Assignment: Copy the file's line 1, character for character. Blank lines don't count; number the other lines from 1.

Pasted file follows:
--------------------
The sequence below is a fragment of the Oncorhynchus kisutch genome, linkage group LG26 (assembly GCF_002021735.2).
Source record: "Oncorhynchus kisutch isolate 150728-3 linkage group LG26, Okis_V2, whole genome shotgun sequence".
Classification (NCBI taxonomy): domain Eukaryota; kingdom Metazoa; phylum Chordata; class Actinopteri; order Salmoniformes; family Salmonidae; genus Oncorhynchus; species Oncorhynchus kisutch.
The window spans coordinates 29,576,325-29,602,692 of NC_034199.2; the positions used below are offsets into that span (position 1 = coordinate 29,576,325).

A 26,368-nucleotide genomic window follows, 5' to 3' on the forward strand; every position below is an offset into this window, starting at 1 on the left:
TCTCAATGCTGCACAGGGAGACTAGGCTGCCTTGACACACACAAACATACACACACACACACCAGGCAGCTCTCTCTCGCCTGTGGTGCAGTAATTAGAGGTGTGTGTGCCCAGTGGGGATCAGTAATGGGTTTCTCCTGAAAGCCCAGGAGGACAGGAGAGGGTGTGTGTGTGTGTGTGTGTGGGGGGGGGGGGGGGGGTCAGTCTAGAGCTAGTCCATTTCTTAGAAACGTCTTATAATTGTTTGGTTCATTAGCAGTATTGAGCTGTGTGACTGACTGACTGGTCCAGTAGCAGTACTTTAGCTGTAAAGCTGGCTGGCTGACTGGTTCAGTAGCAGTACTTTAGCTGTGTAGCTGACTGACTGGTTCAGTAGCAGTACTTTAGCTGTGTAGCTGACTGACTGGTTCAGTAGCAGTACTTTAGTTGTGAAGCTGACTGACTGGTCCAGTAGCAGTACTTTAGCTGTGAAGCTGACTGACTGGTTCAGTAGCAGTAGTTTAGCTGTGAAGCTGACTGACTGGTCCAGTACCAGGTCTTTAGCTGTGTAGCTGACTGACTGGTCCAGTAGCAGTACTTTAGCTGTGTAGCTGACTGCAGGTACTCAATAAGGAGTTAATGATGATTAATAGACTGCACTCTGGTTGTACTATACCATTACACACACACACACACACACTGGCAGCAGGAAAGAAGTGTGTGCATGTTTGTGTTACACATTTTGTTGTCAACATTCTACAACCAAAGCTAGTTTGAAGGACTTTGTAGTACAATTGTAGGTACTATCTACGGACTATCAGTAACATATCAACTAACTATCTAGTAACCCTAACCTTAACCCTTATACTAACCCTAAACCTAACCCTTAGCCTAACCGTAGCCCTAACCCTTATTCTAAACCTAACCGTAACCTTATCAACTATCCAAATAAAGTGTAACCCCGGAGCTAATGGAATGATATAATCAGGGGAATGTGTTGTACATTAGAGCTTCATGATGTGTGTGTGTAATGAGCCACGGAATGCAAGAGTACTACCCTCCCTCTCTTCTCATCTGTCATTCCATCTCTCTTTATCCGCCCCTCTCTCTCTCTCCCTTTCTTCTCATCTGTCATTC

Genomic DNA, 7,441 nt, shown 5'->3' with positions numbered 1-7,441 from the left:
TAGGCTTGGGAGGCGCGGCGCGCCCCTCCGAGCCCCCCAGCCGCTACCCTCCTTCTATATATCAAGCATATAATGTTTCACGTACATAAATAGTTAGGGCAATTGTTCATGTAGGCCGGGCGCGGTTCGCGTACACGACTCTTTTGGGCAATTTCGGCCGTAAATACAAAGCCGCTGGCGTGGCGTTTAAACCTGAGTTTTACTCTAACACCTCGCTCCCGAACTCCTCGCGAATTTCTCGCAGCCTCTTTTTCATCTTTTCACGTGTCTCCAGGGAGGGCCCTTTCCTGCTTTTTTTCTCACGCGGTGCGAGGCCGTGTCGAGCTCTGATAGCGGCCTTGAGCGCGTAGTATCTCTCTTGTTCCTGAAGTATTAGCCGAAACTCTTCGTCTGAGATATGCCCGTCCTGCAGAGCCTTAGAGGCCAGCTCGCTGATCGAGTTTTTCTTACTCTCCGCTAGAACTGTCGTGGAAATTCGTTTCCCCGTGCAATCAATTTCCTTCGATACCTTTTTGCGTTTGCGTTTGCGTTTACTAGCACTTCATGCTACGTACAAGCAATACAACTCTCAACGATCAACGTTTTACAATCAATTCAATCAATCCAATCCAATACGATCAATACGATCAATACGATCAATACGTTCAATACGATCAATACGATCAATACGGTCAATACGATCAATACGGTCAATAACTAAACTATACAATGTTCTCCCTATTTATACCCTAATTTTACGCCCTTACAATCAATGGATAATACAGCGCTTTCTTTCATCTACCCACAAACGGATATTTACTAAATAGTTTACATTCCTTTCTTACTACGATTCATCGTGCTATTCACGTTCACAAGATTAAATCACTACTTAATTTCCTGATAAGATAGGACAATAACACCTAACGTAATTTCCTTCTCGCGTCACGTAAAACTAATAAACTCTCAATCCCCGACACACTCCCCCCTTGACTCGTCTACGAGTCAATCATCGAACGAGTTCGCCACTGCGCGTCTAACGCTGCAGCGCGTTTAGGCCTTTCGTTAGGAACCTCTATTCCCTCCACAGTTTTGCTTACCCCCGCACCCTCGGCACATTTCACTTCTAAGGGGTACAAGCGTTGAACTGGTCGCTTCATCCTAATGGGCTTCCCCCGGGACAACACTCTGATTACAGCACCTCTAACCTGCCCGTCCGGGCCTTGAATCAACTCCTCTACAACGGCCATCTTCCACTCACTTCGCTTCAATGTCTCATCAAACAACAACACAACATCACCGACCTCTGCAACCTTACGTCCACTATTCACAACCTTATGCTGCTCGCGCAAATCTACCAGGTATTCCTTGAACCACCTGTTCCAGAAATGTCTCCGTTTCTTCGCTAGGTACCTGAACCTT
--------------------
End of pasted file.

The sequence below is a fragment of the Oncorhynchus kisutch genome, linkage group LG26 (assembly GCF_002021735.2).